Aggregate analysis

Figure 1 reports in final reference the type of selected studies, including the 2 RCTs.

Among the non-RCT included studies, 44% (11/25) included one or more variables related to disease activity as primary outcome measures; 56% (14/25) included visual acuity as a primary outcome measure; 68% (17/25) included one or more variables of disease-associated tissue damage or complications as primary outcome measures; 24% (6/25) included disease features as a primary outcome measure; 44% (11/25) included laboratory features as primary outcome measure; 8% (2/25) included JIA features as a primary outcome measure; 12% (3/25) included quality of life as a primary outcome measure; 44% (11/25) included management as a primary outcome measure.

Outcome measures in RCTs

The present systematic review was able to identify 2 RCTs, both aiming to prove Adalimumab efficacy in JIA-U: SYCAMORE [40] and ADJUVITE [41] trials.

The first one concluded that Adalimumab is associated with a lower rate of treatment failure than placebo among children and adolescents with active JIA-U who were taking a stable dose of MTX. Sycamore trial addressed its purpose defining the primary endpoint -time to treatment failure- by the use of the SUN cell-activity score. The grade of cells in the anterior chamber under a slit-lamp examination was therefore the principal outcome measure used. Secondary end points included as additional outcome measures the use of topical and systemic glucocorticoids, and health-related quality of life instruments, as Childhood Health Assessment Questionnaire and the Child Health Questionnaire [40].

ADJUVITE trial resulted in favour of using Adalimumab in patients with early onset, chronic anterior uveitis, which is in most cases associated with JIA, in case of inadequate response to topical therapy and MTX. The primary outcome was response to treatment, defined as a reduction of at least 30% of ocular inflammation quantified by laser flare photometry without worsening of cell counts or protein flare on slit-lamp examination according to SUN criteria. Secondary outcomes included modifications of the dose of topical and/or systemic steroid therapy over the trial [41].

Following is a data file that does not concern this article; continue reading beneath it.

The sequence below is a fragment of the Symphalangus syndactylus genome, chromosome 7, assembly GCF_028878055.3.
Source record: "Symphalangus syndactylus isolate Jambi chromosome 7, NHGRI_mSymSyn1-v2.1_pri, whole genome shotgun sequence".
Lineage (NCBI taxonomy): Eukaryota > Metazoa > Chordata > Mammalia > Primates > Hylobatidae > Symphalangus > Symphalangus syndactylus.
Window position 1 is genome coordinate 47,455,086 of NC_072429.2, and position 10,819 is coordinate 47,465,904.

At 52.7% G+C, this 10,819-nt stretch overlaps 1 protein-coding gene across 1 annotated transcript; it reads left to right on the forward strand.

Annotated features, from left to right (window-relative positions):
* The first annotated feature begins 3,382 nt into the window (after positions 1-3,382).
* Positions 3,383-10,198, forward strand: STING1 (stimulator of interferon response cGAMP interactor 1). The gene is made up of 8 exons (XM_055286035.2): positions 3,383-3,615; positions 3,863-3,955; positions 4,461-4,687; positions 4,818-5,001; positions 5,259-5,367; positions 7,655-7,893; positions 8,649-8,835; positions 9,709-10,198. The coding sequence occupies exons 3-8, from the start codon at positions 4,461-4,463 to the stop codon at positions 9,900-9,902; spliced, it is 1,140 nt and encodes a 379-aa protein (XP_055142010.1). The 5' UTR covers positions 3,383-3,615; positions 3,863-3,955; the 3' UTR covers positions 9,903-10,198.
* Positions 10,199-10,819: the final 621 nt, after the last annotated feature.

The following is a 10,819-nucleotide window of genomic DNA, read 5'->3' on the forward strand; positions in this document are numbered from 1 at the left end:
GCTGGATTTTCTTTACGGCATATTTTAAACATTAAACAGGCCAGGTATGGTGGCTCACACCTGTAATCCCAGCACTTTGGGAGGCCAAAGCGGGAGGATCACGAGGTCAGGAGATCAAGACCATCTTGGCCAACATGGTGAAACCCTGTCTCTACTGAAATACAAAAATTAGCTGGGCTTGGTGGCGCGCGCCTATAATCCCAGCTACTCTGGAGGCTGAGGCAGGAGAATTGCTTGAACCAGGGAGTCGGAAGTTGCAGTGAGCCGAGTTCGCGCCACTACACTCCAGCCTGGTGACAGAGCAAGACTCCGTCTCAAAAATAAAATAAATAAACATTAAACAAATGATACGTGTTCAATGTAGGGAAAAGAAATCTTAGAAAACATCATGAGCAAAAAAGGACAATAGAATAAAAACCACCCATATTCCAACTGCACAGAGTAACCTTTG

Discussion

The aim of this study was to review the available evidence regarding outcome measures for JIA-U. Assessment of childhood JIA-U needs urgently to develop better outcome measures, as trial endpoints in clinical studies for development and licensing drug, as well as in driving treatment decisions in routine clinical practice. Nonetheless any attempt to judge the quality and the performance of the reported outcome measures has been acted, the present systematic review provides evidence that paediatric outcomes in JIA-U are particularly scarce and heterogeneous [42]. Twelve outcome measures with distinct dimensions have been identified: disease activity (i.e. grade of flare, grade of cells); visual function performance (i.e. visual acuity); disease-associated tissue damage or complications (i.e. cataract, amblyopia); disease features (i.e. bilateral disease; uveitis subtype); laboratory features (i.e. biomarkers); JIA features (i.e. persistence of disease); quality of life (i.e. EYE-Q); management (i.e. use and sparing of oral corticosteroids and other immunosuppressive drugs; surgery requirement). It may be argued that the different distribution of the different entered outcome measures and dimensions may reflect a different point of view of the clinician, making treatment decisions primarily based on disease activity, visual acuity and disease damage. The impact of the disease on function and quality of life, probably the primary concern of parents and/or patients, seems indeed quite fare and neglected. Surely, all dimensions are inter-related, but the relationship among them is quite complex and mostly it may be hard to weight each one of them independently. For example, worsening visual acuity is associated with worsening patient-reported visual function, but the relationship is not necessarily direct, and the related correlation not really true.

Disease-associated tissue damage with and/or without complications is the most common used measure of disease activity, and as primary outcome measure is statistically associated with VA to the < 20/50 and 20/200 thresholds. Additionally, since structural damage may reflect previous and current disease activity, it can be considered a suitable candidate as complete outcome measure.